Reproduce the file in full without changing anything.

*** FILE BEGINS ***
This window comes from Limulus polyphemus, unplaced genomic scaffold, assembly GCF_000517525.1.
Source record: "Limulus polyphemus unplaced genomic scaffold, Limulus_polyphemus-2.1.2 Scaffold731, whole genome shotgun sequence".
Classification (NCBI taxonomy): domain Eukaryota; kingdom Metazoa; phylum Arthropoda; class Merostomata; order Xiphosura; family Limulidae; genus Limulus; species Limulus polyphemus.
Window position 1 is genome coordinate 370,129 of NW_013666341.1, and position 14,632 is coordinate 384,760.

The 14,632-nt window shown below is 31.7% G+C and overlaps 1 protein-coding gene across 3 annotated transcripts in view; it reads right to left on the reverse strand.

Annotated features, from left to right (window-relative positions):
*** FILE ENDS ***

This window comes from Limulus polyphemus, unplaced genomic scaffold, assembly GCF_000517525.1.
Source record: "Limulus polyphemus unplaced genomic scaffold, Limulus_polyphemus-2.1.2 Scaffold731, whole genome shotgun sequence".
Classification (NCBI taxonomy): domain Eukaryota; kingdom Metazoa; phylum Arthropoda; class Merostomata; order Xiphosura; family Limulidae; genus Limulus; species Limulus polyphemus.
Window position 1 is genome coordinate 370,129 of NW_013666341.1, and position 14,632 is coordinate 384,760.

The 14,632-nt window shown below is 31.7% G+C and overlaps 1 protein-coding gene across 3 annotated transcripts in view; it reads right to left on the reverse strand.

Annotated features, from left to right (window-relative positions):